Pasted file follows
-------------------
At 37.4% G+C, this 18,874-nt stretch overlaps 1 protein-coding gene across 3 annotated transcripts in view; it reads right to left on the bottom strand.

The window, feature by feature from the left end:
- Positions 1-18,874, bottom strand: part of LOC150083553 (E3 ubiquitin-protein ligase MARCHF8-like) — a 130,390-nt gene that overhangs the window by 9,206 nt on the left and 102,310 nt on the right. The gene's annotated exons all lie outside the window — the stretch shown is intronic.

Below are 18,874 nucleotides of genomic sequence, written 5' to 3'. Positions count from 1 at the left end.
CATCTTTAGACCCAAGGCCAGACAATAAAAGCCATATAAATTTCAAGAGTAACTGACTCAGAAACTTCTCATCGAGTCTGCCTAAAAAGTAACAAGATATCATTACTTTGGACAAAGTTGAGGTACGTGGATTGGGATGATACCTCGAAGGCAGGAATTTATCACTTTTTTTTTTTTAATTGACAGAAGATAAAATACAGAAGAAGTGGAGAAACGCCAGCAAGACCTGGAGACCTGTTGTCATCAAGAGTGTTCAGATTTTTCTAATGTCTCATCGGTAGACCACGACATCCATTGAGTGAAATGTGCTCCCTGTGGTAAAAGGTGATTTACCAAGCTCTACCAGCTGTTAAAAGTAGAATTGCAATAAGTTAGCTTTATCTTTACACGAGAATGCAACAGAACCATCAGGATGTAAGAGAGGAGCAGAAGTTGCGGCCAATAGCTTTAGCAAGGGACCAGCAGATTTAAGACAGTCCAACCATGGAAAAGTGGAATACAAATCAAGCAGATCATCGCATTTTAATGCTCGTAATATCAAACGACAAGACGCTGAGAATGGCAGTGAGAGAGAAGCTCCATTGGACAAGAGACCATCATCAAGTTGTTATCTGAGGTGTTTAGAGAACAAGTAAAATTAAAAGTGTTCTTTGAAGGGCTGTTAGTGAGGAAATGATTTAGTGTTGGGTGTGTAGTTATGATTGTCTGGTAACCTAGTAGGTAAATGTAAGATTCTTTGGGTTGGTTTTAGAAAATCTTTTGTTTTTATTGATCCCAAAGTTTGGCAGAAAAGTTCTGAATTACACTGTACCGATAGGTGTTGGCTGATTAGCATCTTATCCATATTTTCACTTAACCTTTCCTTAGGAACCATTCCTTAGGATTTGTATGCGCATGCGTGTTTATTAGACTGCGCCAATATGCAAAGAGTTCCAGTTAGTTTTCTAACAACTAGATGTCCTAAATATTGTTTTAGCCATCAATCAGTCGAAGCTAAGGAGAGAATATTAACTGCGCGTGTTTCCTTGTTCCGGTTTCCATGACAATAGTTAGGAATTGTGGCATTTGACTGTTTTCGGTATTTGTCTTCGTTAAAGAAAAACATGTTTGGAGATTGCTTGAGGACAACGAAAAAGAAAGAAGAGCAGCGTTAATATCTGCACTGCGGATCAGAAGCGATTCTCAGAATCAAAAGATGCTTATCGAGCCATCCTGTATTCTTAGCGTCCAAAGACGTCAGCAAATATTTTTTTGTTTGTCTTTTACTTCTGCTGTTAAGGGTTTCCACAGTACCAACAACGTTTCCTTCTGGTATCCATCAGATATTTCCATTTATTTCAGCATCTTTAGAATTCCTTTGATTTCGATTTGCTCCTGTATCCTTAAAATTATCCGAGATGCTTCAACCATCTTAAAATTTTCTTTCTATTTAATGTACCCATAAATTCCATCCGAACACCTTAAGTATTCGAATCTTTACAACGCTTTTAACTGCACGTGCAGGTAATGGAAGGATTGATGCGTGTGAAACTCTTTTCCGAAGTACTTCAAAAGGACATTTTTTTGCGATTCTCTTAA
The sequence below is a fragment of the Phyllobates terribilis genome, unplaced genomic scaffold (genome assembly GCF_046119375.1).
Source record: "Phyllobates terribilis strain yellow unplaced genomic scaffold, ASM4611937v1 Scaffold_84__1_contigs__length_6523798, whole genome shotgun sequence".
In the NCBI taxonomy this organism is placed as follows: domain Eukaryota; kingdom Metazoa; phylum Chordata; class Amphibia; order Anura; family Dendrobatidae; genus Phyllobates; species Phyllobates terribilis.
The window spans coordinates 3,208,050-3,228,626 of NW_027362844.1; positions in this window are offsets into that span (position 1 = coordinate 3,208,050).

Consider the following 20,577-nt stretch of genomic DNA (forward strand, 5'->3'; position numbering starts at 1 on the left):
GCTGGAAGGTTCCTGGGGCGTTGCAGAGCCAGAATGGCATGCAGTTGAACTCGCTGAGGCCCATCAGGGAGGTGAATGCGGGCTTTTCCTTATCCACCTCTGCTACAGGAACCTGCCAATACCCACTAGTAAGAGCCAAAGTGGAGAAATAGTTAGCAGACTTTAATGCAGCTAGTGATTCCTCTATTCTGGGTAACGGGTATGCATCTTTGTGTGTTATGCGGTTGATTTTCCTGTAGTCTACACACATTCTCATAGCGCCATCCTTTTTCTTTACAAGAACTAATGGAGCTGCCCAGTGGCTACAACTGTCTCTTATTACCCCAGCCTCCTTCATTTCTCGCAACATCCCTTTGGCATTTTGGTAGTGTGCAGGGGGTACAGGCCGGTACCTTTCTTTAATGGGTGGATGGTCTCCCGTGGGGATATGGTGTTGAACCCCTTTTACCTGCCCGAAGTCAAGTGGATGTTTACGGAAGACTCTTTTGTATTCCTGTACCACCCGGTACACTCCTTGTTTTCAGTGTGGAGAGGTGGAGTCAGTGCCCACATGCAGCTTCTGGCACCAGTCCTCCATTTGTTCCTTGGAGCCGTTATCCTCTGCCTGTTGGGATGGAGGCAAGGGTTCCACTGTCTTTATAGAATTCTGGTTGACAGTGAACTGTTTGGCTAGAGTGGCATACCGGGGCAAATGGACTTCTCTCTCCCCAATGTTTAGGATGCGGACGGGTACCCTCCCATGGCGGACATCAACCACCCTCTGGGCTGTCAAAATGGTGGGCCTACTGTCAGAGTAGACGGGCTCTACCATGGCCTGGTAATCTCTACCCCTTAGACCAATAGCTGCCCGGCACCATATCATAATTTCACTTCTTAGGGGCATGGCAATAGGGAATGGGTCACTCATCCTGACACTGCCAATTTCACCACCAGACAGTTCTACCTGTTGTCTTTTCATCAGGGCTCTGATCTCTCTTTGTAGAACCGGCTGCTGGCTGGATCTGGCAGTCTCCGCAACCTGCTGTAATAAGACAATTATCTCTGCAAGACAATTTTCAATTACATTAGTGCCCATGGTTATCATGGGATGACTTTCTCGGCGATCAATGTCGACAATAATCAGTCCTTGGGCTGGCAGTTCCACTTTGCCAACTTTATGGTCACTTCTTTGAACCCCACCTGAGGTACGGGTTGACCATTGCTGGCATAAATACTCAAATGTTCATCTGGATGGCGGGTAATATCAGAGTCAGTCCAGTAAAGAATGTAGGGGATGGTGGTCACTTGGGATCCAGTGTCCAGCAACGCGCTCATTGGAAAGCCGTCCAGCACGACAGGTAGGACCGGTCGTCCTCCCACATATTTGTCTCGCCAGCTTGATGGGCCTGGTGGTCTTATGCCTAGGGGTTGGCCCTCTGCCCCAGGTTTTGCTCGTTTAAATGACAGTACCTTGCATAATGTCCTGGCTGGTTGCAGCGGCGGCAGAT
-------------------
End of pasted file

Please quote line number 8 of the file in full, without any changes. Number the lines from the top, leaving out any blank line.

In the NCBI taxonomy this organism is placed as follows: domain Eukaryota; kingdom Metazoa; phylum Chordata; class Amphibia; order Anura; family Dendrobatidae; genus Phyllobates; species Phyllobates terribilis.